The race format is pretty simple: just run as far as you can in the allotted time.
After I gave the Quarantine Backyard a whirl a couple months ago, I found myself on a fortuitous mailing list. Last week I got the notice that the same crew were hosting a second race, this time a summer series, in a different format. Rather than looking to long-term endurance for the measuring stick, this time the race is a time trial.
I signed up for three of the four races this summer:
May 30 – 20 minute time trial (registered!)
June 27 – 45 minute time trial (registered!)
July 25 – 3 hour time trial (registered!)
August 22 – 12 hour time trial (skipping...)
It was suggested (by Leon) that even if I only ran for an hour or two in the August 22 race that would count for "run as far as you can in the allotted time." Which is true... if not exactly in the spirit of the event.Instead, I'll strive for yet another participation badge in yet another virtual race, and that's likely better than sleeping in and letting yet another whole day go to waste.
May 30 - Race #1
Even when the race starts at your own doorstep, you don’t really get to sleep in.
I was logged onto the Zoom call by quarter to 7am and was just in time to hear the final instructions. For a twenty minute race, there was still a lot of rules and logistics. I opted to set up on my patio door and leave by the back way, so when the countdown started, I primed my watch with a minute or so to spare and as the announcer said thirty-seconds I popped out onto the deck and tucked around to the street and just started running.
Nothing fancy. The park near my house is about 1.2 klicks per lap, and knowing my pace bracket I figured I’d end close enough to the start of the loop for a quick walk back to the house.
To say I’m not exactly in the prime of my training lately is an understatement. The pandemic has left me balancing a bit of mental stress with a crazy work-life imbalance with a lingering apathy towards much of anything. These races (and a list of other virtual challenges) was meant to pile a bit of motivation counter-balance into that mix. My average pace for the run hovered in the 5:35 min/km range for the first two laps then tapered down to about a 5:40 min/km in the last, settling on an overall of 5:42 min/km because (feeling like I was gonna hurl) I walked the last 15 seconds. Twenty minutes on the nose left me with 3.51 klicks.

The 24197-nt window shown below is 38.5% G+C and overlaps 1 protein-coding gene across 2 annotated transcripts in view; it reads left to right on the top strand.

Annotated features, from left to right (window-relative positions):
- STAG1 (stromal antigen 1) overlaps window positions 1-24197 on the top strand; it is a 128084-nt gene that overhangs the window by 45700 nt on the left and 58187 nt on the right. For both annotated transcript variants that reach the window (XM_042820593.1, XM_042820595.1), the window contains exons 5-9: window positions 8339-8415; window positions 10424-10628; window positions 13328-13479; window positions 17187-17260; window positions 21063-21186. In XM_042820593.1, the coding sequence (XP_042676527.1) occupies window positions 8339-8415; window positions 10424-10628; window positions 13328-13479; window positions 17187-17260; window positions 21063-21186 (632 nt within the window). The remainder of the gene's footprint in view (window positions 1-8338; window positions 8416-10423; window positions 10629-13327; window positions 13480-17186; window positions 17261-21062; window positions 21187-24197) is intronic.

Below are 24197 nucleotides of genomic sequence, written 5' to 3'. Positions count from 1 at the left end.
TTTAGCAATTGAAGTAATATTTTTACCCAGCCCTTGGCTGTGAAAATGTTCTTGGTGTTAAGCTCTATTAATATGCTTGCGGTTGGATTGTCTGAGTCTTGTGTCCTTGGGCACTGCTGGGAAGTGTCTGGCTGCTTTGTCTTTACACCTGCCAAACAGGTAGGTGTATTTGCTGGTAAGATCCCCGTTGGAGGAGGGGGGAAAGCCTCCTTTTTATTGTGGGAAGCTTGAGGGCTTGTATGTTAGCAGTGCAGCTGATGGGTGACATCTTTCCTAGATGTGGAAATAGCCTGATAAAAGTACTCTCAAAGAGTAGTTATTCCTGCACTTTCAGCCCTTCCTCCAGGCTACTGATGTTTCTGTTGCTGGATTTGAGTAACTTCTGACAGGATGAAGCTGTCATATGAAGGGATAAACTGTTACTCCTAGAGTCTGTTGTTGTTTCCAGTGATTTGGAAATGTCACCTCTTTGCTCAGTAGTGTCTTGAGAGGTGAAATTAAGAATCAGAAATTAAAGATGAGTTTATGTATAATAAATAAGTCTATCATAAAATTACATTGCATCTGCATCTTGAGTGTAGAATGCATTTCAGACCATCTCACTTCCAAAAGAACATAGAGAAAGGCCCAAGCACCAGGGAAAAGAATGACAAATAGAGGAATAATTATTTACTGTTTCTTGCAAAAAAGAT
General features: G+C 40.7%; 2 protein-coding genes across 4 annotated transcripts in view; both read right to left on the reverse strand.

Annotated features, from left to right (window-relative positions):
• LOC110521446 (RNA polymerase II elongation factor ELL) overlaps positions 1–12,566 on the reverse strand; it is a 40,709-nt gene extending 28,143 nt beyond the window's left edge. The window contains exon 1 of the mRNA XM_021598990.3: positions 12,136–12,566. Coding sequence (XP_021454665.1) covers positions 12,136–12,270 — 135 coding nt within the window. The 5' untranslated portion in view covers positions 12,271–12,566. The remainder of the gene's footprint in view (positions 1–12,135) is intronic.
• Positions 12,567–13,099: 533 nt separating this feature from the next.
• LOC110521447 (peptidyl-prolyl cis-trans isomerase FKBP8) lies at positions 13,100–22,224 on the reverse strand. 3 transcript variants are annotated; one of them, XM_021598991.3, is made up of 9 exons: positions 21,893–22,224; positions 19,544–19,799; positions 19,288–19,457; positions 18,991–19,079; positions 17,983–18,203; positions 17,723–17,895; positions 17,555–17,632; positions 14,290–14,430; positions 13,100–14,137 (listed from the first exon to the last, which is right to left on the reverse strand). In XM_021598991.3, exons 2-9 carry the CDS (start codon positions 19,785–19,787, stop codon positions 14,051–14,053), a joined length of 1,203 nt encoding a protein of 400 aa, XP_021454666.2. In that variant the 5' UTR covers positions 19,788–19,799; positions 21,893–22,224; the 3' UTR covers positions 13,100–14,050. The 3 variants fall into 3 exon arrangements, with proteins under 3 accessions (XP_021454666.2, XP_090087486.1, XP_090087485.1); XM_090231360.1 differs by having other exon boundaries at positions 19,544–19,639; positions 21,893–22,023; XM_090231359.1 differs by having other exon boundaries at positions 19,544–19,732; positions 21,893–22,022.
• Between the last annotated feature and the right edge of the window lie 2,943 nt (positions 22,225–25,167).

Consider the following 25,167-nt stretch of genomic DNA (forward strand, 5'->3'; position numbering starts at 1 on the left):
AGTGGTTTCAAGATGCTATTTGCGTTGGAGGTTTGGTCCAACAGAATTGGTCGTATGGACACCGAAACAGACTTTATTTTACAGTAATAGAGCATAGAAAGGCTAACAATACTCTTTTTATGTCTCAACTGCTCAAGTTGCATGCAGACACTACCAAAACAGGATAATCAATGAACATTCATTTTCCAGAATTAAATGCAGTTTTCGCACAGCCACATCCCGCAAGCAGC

I went back to the house, logged my time, and sat on the Zoom for a few minutes, cooling down and waiting for the result announcement.
I was never going to win. I knew that before I signed up. I track guys on Strava who call it a bad run when their pace isn’t in the 4s. The way it worked was that they wanted the top runners to stay on the Zoom so they could get all the top runners on the screen for a “photo” — “all runners who clocked less than 5.4 kilometers, please leave the call.” They announced suddenly. So yeah, that’s how bad I was never going to win.
In about a month we’ll try and keep at least that pace for a 45 minute run. Still gonna lose, but at least I’ll start.
June 27 - Race #2
I was definitely more trained for the second race than I was for the second, but a restless night’s sleep didn’t help.
Three weeks of daily running followed by a light, recovery week with only a pair of moderate distances, and I was feeling strong and eager to burn forty-five minutes of time trial into the pavement.
Here’s the thing. In my forties I’ve developed some minor allergies. Spring is particularly bad, and for the last week the poplar trees have been shedding a white, snowy fuzz that (in some places, really) covered the ground like a light snowfall. I get stuffy, and my throat gets a little tickle and (normally) I get a pissy night’s sleep out of the deal.
But we’re in this pandemic, see. And I know I have allergies. I know it gets worse when I go outside. I know if I sleep with the window open it’s inviting hell into the bedroom. But convince yourself at 2am that allergies are to blame and no, in fact, it’s not likely that the respiratory illness that is bringing the world to its knees has infected your soul as much as your body.
So I tossed and turned all night thinking that I had COVID and thinking that if I did I could think my way out of it at 2am.
The morning came way too early and forty-five minutes was respectable but nothing worth bragging about. I ran 7.3 klicks, which was enough to get me to about the top of the bottom third, and barely more than half the distance of the guy who won the whole thing with nearly fourteen klicks.